If we think we should have more immigration from Mexico, then we should increase the amount of legal immigration allowed from there. If we think we need guest workers, then we should have a guest-worker program. Or...if we think it's really not that important for the government to know who's here, what they're up to, and so on, then we should loosen up such policies across the board--we should back off of requirements that people have Social Security numbers, drivers' licenses, etc. in general. I'm fine with minimizing the role of government and reducing its role in our lives...but if we do that, we have to do it for everyone.
   I don't even think that a certain amount of illegal immigration is such a big deal. But I'm appalled by the way the issue is being treated and discussed by the non-right. (I'm also appalled by many of the ways it's being discussed on the right...but that gets so much play that it's not worth talking about.) Many on the loony left advocate open borders. And identity politics encourages people to see these kinds of issues as matters of pure power politics, in which it is in the interest of certain groups to continue to push for fewer and fewer restrictions.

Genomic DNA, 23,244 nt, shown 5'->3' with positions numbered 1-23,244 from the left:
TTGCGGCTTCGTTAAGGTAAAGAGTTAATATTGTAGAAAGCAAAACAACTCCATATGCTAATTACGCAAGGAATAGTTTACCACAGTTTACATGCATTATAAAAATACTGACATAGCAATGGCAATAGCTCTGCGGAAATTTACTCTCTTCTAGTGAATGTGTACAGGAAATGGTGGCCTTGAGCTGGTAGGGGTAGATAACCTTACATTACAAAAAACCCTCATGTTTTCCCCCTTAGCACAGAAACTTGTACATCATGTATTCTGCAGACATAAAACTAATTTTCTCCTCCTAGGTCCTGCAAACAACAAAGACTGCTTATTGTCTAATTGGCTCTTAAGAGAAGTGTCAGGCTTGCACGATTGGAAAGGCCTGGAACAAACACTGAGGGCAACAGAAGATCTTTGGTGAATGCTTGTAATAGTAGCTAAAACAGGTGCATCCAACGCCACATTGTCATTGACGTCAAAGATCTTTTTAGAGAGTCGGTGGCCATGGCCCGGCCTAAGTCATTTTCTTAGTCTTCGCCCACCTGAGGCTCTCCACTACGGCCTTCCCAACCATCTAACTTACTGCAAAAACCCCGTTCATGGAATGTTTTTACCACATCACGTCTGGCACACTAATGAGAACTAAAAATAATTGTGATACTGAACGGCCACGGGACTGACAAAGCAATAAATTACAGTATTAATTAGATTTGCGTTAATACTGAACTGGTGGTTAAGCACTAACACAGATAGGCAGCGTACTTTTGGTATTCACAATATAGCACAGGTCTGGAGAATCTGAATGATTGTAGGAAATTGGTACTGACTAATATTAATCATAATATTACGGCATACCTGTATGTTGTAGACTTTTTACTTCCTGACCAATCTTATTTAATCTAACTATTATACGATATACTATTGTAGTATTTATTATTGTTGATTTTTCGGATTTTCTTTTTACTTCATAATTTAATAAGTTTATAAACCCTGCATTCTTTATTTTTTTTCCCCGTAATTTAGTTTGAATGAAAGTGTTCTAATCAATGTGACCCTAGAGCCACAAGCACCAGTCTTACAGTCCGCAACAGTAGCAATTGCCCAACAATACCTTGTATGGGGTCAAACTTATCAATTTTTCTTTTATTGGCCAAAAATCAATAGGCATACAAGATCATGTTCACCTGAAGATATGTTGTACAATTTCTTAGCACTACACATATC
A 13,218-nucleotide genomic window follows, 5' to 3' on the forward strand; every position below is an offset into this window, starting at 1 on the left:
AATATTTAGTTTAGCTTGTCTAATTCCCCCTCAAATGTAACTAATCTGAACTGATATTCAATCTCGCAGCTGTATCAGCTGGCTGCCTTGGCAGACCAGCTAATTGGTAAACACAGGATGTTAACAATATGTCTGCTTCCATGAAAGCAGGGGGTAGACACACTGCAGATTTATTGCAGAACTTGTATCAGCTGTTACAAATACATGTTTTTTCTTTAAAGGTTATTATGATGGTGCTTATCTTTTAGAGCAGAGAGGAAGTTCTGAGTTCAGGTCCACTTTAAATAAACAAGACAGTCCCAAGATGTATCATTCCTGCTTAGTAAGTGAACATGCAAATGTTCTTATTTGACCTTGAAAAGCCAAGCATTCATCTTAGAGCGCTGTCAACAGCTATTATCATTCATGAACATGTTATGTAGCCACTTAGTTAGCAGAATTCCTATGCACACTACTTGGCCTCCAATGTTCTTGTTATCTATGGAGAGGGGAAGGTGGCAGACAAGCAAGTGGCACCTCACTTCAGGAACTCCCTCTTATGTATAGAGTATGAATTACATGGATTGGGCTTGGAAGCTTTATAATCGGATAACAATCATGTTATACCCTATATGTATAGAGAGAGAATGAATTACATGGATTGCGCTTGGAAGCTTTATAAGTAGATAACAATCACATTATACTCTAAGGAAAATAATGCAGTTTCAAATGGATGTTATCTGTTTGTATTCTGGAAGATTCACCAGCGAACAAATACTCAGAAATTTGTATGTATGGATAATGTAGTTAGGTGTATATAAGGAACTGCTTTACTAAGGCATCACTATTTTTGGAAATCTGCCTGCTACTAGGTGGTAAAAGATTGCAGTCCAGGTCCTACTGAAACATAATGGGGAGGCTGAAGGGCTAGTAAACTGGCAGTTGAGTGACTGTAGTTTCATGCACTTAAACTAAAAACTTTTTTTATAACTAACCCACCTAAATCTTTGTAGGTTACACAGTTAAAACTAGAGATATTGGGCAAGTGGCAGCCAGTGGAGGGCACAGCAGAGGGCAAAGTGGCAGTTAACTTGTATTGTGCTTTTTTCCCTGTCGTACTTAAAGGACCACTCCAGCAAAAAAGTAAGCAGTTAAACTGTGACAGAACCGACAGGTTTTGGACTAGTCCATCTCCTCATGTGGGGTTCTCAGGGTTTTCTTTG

Oh and: add to all this the general tendency of the left to represent anyone who disagrees with them on such an issue as racist...
   Anyway. I'm not too happy about the way this discussion is going.


Blogger The Mystic said...

I've been wondering lately if this issue of conflating legal and illegal immigration and the issue of denying the reality of race grow from the same soil on the left.

The simplistic pomo kiddies deny that race is real and accuse anyone who asserts otherwise of being a racist. Here, they are effectively denying the reality of illegal immigration and accusing anyone against it of being anti-immigrant.